Star Wars: The Rise of Skywalker is the ninth and final film of the Skywalker family saga – so they say. And with this final installment of the franchise, fans were promised a conclusion to all nine films by writer and director JJ Abrams.
However, film critics and fans who may have been harsh because of the frayed storylines, undeveloped characters – and, let’s be honest, the re-establishment of a certain antagonist, indeed make for some valid criticism.
Not that those critiques aren’t warranted, but those of us who are worried about equal representation have much deeper concerns.
In the first of the new franchise, The Force Awakens, the establishment of the new characters had us eagerly anticipating a fleeting romance between the two main protagonists, Rey and Finn, played by Daisy Ridley and John Boyega.
“You got a boyfriend”, asks Finn in The Force Awakens.” Rey quickly responds with “That is none of your business”.
And again, in Rian Johnson’s The Last Jedi, we were teased with an interracial romance again with Finn and Rose. At least we got a brief kiss.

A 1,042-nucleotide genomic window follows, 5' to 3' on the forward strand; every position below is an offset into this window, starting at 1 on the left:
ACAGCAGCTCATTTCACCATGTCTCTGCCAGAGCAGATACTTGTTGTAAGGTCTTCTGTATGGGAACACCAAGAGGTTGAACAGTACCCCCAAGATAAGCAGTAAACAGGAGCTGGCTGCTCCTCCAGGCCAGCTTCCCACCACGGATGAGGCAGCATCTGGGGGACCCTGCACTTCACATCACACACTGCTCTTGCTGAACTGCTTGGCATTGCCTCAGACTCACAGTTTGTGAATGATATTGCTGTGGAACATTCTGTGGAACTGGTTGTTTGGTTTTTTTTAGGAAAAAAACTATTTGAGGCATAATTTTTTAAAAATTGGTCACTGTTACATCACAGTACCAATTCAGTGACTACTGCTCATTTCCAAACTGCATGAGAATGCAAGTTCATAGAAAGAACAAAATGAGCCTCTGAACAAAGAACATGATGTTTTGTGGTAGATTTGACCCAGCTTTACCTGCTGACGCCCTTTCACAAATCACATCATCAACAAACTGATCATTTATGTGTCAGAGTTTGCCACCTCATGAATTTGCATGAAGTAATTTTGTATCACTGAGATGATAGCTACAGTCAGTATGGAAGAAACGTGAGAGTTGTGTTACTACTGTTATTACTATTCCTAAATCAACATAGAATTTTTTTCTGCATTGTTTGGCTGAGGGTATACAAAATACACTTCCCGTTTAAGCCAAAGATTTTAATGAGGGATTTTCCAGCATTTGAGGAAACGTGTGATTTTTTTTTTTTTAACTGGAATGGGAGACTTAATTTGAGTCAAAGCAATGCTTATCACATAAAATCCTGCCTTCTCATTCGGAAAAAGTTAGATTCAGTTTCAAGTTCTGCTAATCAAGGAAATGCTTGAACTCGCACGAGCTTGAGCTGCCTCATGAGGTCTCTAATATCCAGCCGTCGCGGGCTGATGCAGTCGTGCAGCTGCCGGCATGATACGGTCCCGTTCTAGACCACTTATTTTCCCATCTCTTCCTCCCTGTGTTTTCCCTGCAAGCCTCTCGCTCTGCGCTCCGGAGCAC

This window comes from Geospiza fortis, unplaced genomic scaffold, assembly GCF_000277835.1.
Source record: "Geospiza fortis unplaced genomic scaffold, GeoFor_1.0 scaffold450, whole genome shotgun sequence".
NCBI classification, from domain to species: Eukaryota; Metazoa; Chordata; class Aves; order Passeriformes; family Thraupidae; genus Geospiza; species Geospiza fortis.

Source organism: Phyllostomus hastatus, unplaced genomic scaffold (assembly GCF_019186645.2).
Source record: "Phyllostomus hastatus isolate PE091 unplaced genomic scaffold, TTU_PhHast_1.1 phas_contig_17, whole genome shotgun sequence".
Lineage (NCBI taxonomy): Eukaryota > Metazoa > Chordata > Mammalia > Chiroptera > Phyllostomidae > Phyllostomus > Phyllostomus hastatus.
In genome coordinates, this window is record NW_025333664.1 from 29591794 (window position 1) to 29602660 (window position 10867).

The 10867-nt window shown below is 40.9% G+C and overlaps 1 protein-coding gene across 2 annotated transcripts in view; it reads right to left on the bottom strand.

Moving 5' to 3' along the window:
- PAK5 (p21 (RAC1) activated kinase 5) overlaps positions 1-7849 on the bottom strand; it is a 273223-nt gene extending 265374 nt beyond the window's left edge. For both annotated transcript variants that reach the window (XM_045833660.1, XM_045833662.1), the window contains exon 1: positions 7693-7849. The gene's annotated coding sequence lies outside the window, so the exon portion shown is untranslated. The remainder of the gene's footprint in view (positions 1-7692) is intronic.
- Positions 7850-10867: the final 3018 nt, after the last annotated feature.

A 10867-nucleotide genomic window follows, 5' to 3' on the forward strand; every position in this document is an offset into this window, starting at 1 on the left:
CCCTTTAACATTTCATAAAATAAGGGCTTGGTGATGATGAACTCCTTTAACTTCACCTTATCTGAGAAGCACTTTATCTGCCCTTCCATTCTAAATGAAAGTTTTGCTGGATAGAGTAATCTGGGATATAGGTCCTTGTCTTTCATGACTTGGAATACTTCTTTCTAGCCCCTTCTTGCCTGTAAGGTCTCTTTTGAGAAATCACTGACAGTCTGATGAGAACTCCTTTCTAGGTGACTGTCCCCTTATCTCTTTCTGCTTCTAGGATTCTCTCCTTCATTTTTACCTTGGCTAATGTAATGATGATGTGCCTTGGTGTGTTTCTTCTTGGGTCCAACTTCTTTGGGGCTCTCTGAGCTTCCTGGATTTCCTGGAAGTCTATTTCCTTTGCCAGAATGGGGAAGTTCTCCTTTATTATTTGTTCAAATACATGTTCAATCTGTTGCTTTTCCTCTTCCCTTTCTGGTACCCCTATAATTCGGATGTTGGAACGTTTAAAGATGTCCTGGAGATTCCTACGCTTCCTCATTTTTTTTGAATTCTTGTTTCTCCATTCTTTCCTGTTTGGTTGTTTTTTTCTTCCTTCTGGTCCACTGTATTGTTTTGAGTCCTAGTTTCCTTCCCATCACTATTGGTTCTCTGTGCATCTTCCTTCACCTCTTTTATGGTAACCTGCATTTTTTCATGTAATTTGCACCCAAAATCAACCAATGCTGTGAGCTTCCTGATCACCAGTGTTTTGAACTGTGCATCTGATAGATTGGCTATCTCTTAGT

Not only were we deprived of any and all potential interracial romances in The Rise of Skywalker that was clearly teased, but we also didn’t see any romances truly develope – which seemed like a conscious choice throughout the final trilogy.
Much like the original Star Wars saga, romance was always played a part in the series. Even in the Star Wars prequel trilogy, Anakin and Padme’s romance had a tragic Shakespearian quality to it. But somehow, someway, Abrams dropped the ball – not only on the interracial romantic element but he abandoned the tradition of having a romance at the heart of the story like the preceding series.
Sure, the film added a lackluster lesbian kiss between two insignificant characters – but it certainly wasn’t good enough to make a lasting impression. Not to mention that the kiss was only for a brief moment near the conclusion of the story.
It’s no longer enough to just have diversity.
The idea of a cosmopolitan of characters gallivanting throughout the galaxy with one another for a significant amount of time without one interracial romantic scene or the development of at least one gay character is just unrealistic, even for a science fiction epic.
In the not too distant past, it might have been a bold step to simply have a diverse cast, and then call it good. That’s no longer acceptable. Audiences have caught on to that antiquated perspective. We need our diverse cast to interact with one another in all its possible scenarios.
The Rise of Skywalker certainly, and could’ve been so much more. Not only was it a missed the opportunity of cementing its own legacy by pushing the boundaries of equality but the Star Wars finale will also be remembered as a film that was the victim of its own success while acquiescing to an audience that, in reality, needs more.
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